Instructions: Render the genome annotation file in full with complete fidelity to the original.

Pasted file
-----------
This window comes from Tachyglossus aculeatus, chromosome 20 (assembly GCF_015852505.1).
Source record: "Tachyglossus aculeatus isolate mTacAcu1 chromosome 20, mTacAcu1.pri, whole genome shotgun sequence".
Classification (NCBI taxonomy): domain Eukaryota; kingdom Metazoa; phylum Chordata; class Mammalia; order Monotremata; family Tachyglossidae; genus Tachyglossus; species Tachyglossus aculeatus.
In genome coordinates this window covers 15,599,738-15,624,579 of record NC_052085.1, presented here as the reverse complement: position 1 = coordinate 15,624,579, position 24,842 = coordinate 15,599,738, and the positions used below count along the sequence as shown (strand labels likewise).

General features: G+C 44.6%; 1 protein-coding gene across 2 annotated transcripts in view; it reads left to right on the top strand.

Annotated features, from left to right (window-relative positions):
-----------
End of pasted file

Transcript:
This window comes from Tachyglossus aculeatus, chromosome 20 (assembly GCF_015852505.1).
Source record: "Tachyglossus aculeatus isolate mTacAcu1 chromosome 20, mTacAcu1.pri, whole genome shotgun sequence".
Classification (NCBI taxonomy): domain Eukaryota; kingdom Metazoa; phylum Chordata; class Mammalia; order Monotremata; family Tachyglossidae; genus Tachyglossus; species Tachyglossus aculeatus.
In genome coordinates this window covers 15,599,738-15,624,579 of record NC_052085.1, presented here as the reverse complement: position 1 = coordinate 15,624,579, position 24,842 = coordinate 15,599,738, and the positions used below count along the sequence as shown (strand labels likewise).

General features: G+C 44.6%; 1 protein-coding gene across 2 annotated transcripts in view; it reads left to right on the top strand.

Annotated features, from left to right (window-relative positions):